Samsung unveiled its latest flagship duo the Galaxy S7 and its curvier sibling the S7 Edge at the Mobile World Congress, 2016. LG had also taken the wraps of its flagship the LG G5 at the same event, while HTC had recently launched its HTC 10 after both the S7 brothers and the G5 went on sale.
So can the HTC 10 be the “Flagship Killer” and improve the status of the dying company or Samsung will emerge victorious in this battle. Let’s find out!
All the three flagships have classy and unique designs which make them stand out from the crowd. Ranging from Samsung S7 and S7 Edge’s “Glassy but Classy” look, to HTC 10’s full metal clad body or LG G5’s modular built, all the three have been built from the best options available.
The HTC 10 sports new chamfered edges which not only provide an improved look, but also a good in-hand feel.
Samsung’s 2016 flagship does not feel the same as the S6 did, like a flat chunk of glass. Samsung has enhanced ergonomics with more curved edges improving the in hand feel.
The G5 is also comfortable to hold and has a metal build, save the modular parts.
The S7 brothers and the HTC 10 have a home button which houses the fingerprint sensor, unlike the G5 which packs it at the back, like the Nexus 6P.
In the design department all the phones are premium looking and well built, so by choosing any of these three, one cannot go wrong.
Samsung always had the edge over other smartphone OEMs in terms of screen quality.
With 2016 being the year of QuadHD displays, all three of the flagships sport them. The 5.3-inch Super LCD 5 display on the HTC 10 has solid outdoor visibility and the screen quality is almost at par with the 5.1-inch Super AMOLED display on the S7, although Samsung’s panel is a tad brighter with better colour reproduction.
The G5’s 5.3-inch IPS display is touted to be of the same quality, but it’s not as bright as the Samsung counterpart.
AMOLED has a reputation of delivering richer vibrant colours, while IPS might give better viewing angles and starker whites, the Super LCD 5 takes a lesser toll on the battery. All of the three displays are great with nearly equal pixel densities, but the 10 lacks the always-on display feature present on the other two.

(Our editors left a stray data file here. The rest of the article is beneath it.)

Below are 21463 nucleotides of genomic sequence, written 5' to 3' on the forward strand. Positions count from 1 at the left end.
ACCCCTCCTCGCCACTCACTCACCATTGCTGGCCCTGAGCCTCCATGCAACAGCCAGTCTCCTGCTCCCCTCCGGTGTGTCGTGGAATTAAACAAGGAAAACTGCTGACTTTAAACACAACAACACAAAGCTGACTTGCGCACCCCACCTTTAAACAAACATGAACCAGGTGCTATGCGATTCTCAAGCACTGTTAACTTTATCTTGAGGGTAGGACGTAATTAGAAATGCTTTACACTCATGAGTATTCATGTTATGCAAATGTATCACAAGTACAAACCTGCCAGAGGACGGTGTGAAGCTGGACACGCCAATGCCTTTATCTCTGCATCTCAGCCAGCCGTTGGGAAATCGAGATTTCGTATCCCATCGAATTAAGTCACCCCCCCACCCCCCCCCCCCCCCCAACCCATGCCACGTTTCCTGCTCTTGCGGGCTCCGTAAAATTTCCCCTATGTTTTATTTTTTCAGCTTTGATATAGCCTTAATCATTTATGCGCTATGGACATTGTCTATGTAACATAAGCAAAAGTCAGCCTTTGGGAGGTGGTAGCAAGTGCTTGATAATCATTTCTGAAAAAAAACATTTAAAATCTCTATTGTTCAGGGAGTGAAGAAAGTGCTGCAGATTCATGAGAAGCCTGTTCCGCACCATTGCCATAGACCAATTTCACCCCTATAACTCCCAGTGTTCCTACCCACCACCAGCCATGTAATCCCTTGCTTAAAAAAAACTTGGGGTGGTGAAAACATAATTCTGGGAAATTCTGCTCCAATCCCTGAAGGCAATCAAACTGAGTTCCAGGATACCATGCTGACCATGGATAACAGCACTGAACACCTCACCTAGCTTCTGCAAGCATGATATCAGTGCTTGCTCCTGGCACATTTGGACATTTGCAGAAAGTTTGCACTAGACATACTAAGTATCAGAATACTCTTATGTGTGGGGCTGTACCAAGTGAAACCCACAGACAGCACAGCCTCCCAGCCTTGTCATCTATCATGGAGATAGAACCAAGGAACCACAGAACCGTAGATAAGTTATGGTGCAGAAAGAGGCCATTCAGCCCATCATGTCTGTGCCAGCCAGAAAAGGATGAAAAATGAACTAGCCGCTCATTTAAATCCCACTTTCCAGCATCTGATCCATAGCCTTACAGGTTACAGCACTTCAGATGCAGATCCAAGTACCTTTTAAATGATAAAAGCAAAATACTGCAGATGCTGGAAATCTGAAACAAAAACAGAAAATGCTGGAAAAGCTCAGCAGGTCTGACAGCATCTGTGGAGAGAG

This always-on-display shows time, date, notifications, etc on the display. Samsung has done a splendid job with this by incorporating highly customizable designs and widgets while the quality of this always-on-display is sub-par on the G5.
With its previous flagships performing poorly in the optics department, HTC has improved the primary camera on the 10 by including a 12MP UltraPixel sensor and a 5MP shooter on the front. Both the lenses feature an aperture of f/1.8.
The S7 also sports a 12MP rear camera with a slightly larger pixel size for better low light performance and a secondary 5MP camera having f/1.7 aperture for both.
The G5 comes with a dual primary camera of specifications of 16 MP (f/1.8) and 8 MP (f/2.4), with the front one having a resolution of 8 megapixels with f/2.0 aperture.
On paper, the three contestants’ cameras are at par, though the 10, in particular, has attained a record score at DxOMark for a smartphone camera. Though, the overall quality and versatility in the optics department is delivered by Samsung.
Specs & Battery
Qualcomm’s Snapdragon 820 powers all the three players, housing 4 custom Kryo cores with two of them clocked at 2.2GHz and the other two at 1.6GHz, coupled with 4GB of RAM and Adreno 530 as the GPU.
There is also a Exynos 8890 Octa powered edition of the S7 for some markets. The Exynos 8890 is an octa-core processor (Quad-core 2.3 GHz Mongoose + quad-core 1.6 GHz Cortex-A53) with Mali-T880 as the GPU.
While the S7 and HTC 10 is available in both 32/64GB internal storage variant, the G5 comes in only one flavor of 32GB. Internal storage expansion via miceoSD up to 200GB is available in all the three, though HTC allows the SD card to be treated as adaptable storage too.
The G5 draws its juice from a 2,800mAh battery while the other two have a beefier 3,000mAh pack. Except for the G5, the battery is non-removable. Samsung is still stuck on QuickCharge 2.0 while the other two support QuickCharge 3.0.
Furthermore, Tupe-C is yet another new technology that Samsung missed this year and instead opted for the good old microUSB.
All the three flagships run Android 6.0 Marshmallow straight out of the box with their own skinned UI on top. HTC has worked with Google to prevent duplication of apps, while Samsung has loaded less bloatware on the S7. LG had initially dropped the app drawer from their skinned UI but there is a way to bring it back.
Pricing and Availability
Since all the three are top in their game, don’t expect a humble price tag — $700 on average. The SIM unlocked version of HTC 10 sells for $699, while the S7 sells for $672 and the G5 for $689.
The Galaxy S7 and G5 are already available in a selection of countries under all major carriers, as well as unlocked in authorized retailers. HTC’s counterpart will be hitting the shelves soon, both locked and unlocked, though it came as a surprise that the handset won’t be available under AT&T.
The LG G5, the Galaxy S7 and the recently launched HTC 10 are all great handsets with minor drawbacks. So pointing out the best among them is a tough job. The Galaxy S7 triumphs over the other two in camera as well in day to day activities by a slight margin.
Which smartphone do you think is best? Let us know in the comments below.